Wade agrees with this. "Human nature is essentially the same worldwide" (244). While racial science shows that some races have "relative advantages in some traits" in some environments over other races, there is no evidence that any race is "superior in any absolute sense," which is "the essence of racism" (8, 250). "The central premise of racism, which distinguishes it from ethnic prejudice, is the notion of an ordered hierarchy of races in which some are superior to others. The superior race is assumed to enjoy the right to rule others because of its inherent qualities" (17). This premise is false. "People being so similar, no one has the right or reason to assert superiority over a person of different race" (9).
Notice how Wade here violates his fact/value dichotomy. The fact of people being similar supports the value condemning racism. Notice also the implicit logic of Darwinian liberalism that allows for the free expression of individual and racial differences, while denying that anyone claiming racial superiority has the right to rule others without their consent.
Wade's Darwinian liberalism becomes clear in his endorsement of the argument of Acemoglu and Robinson on the need to move from "extractive institutions" to "inclusive institutions" (Wade, 148-49, 175, 180, 193-96). Inclusive institutions are more innovative, more productive, more peaceful, and therefore better institutions, because they are based on the liberal principle that the right of self-government belongs equally to all human beings.
As Wade indicates, the move to inclusive liberal institutions must overcome tribalism, which is the instinctive xenophobic propensity to favor one's own group over others. Racism is an expression of such tribalism, in favoring one's race over others. Here one can see clearly why Wade's argument is not racist: at the core of his argument is his claim that the tribalism of racial ethnocentrism belongs to an ancient stage of human evolution that has to be overcome to move into modern states and inclusive institutions (see 136, 173-82, 196-97).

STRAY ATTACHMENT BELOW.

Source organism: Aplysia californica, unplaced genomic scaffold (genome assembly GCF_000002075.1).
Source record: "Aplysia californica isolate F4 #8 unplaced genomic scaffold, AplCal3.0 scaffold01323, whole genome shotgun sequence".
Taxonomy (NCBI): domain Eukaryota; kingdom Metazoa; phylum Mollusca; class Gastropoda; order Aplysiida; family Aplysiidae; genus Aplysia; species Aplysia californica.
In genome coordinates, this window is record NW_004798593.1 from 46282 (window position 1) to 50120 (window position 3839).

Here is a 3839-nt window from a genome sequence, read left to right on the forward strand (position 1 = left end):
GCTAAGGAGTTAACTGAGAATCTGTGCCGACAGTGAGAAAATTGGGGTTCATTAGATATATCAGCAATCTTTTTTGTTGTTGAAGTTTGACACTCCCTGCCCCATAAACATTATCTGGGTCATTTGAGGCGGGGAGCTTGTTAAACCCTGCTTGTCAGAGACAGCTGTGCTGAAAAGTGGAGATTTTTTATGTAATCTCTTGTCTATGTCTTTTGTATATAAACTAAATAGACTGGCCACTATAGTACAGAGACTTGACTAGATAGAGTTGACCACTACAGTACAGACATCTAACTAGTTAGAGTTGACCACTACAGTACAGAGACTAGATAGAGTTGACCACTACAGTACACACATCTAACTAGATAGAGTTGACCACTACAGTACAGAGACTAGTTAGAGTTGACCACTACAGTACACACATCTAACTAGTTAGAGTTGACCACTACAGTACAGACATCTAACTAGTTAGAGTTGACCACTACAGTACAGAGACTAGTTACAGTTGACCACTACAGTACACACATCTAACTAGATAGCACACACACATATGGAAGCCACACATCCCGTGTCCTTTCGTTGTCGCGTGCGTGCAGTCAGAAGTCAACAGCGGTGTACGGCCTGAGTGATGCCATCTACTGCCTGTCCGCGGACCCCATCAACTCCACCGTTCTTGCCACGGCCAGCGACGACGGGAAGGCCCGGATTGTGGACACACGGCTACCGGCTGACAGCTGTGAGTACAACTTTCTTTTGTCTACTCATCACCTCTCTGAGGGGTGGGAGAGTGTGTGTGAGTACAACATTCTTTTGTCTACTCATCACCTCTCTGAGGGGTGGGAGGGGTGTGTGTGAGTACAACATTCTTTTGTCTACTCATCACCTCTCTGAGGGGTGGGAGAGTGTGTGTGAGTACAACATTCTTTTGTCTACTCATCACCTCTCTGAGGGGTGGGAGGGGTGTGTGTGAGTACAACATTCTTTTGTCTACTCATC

Lincoln saw racial tribalism as the deepest obstacle to achieving "perfect social and political equality." The disgust elicited by racial intermarriage was one powerful expression of such tribalist bigotry. Eliminating such bigotry might require promoting racial intermarriage so that racial differences would eventually disappear. It is altogether fitting and proper, therefore, that on the bicentennial of Lincoln's birth in 2009, President Barack Obama spoke at the Abraham Lincoln Library in Springfield, Illinois.
Wade indicates that if human racial differentiation were to continue at the same rate as it has for the past 50,000 years, the human races at some time in the future could become separate species. But this is unlikely to happen in modern inclusive societies, because "the forces of differentiation seem now to have reversed course due to increased migration, travel, and intermarriage" (71). For example, African Americans share a high proportion of their genomes with Europeans (101). The final triumph of inclusive institutions might be ever extensive racial intermarriage so that racial differences would disappear, and consequently racial tribalism would be extinguished.
Some of these points are elaborated in other posts here, here, here, here, here, here, and here.